"He's fantastic at everything he does, and although the backstroke isn't his main event, he's still pretty good at it. He didn't do it in Beijing but the word is he's training hard for it in London, which is a bit ominous. But if I make it, hopefully I will have improved a lot by then and won't be disgraced. I'd look forward to racing him."
Walker-Hebborn might have had the chance to do so in the United States once Phelps had completed his suspension following his pot of trouble, so to speak. The teenager took up a place at a university in Tallahassee, Florida, in January but returned home after a few weeks. "There were some problems with an apparent disparity in the training sessions he had expected," explains his father, Andy. "It was clear that he was unlikely to develop there at the pace he needs to compete at international level."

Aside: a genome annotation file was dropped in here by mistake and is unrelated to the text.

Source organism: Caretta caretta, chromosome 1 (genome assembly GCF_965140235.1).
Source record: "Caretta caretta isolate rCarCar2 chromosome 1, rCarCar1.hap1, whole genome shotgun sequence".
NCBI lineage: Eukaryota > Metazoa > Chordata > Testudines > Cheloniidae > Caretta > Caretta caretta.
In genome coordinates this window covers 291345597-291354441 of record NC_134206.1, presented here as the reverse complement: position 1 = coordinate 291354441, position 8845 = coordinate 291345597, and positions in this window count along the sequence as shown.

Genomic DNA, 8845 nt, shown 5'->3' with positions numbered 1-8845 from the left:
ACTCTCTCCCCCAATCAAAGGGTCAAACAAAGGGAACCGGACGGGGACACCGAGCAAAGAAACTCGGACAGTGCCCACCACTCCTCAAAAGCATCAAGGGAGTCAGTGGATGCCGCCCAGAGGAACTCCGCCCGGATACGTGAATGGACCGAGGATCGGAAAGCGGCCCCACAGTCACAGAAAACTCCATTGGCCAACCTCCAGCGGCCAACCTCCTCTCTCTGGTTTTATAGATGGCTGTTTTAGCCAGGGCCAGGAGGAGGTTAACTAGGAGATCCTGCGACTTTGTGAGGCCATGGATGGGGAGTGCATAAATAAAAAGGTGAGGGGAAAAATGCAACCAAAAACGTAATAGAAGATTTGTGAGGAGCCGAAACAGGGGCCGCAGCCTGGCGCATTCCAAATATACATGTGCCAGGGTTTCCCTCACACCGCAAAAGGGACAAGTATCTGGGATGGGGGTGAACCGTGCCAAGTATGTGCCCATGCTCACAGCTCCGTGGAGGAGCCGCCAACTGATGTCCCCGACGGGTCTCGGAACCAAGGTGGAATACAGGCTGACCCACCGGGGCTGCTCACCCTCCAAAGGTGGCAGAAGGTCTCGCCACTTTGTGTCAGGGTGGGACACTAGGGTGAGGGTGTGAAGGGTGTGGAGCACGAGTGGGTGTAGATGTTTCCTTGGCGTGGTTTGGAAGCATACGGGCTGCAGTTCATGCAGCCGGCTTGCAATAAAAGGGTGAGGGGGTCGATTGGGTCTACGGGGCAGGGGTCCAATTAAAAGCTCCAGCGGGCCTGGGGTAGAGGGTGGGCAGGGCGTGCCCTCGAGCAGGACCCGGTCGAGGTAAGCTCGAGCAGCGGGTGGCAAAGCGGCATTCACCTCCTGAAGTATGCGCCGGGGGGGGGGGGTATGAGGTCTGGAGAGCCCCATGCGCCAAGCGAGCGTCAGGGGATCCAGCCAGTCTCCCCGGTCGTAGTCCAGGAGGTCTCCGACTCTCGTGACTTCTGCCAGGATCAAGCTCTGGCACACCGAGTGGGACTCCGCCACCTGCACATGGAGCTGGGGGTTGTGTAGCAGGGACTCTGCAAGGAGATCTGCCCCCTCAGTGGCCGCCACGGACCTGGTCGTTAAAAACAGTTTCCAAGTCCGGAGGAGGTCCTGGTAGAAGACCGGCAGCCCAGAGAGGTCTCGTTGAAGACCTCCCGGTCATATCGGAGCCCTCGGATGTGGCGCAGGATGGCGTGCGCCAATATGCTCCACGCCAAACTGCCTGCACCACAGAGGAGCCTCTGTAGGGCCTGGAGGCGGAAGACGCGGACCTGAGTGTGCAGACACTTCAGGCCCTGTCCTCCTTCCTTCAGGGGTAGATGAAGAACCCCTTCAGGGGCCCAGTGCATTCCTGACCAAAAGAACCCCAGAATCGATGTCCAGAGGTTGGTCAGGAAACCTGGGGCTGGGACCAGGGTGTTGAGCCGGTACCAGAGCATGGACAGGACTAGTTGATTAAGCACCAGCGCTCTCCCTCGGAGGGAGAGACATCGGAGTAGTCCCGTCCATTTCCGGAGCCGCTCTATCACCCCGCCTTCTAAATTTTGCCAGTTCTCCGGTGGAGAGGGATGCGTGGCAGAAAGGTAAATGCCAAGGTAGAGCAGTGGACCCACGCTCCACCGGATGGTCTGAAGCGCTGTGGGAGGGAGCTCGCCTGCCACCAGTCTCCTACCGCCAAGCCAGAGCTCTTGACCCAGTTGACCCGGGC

Now he is being coached at one of British Swimming's Intensive Training Centres in Bath. His father, a manager with BP, adds: "We knew Chris was going to be a swimmer from a very early age. As a toddler he went into the pool for the first time when we were on holiday in Florida, and wanted to take the armbands off right away. He wouldn't put them back on and he was determined that that was how it was going to be from then on."
Says the 6ft 1in Walker-Hebborn: "I played football for a bit as a kid but once I really got into swimming I didn't have time for football training." His day started at 5am in the pool for two-and-a-half hours, followed by a session after school and at weekends, seven days a week. "By the time I was about 13, I decided I didn't want to swim any more, I'd had enough of that routine, I wasn't having any social life. But it only lasted three or four months. I told my dad, 'I have to swim again'."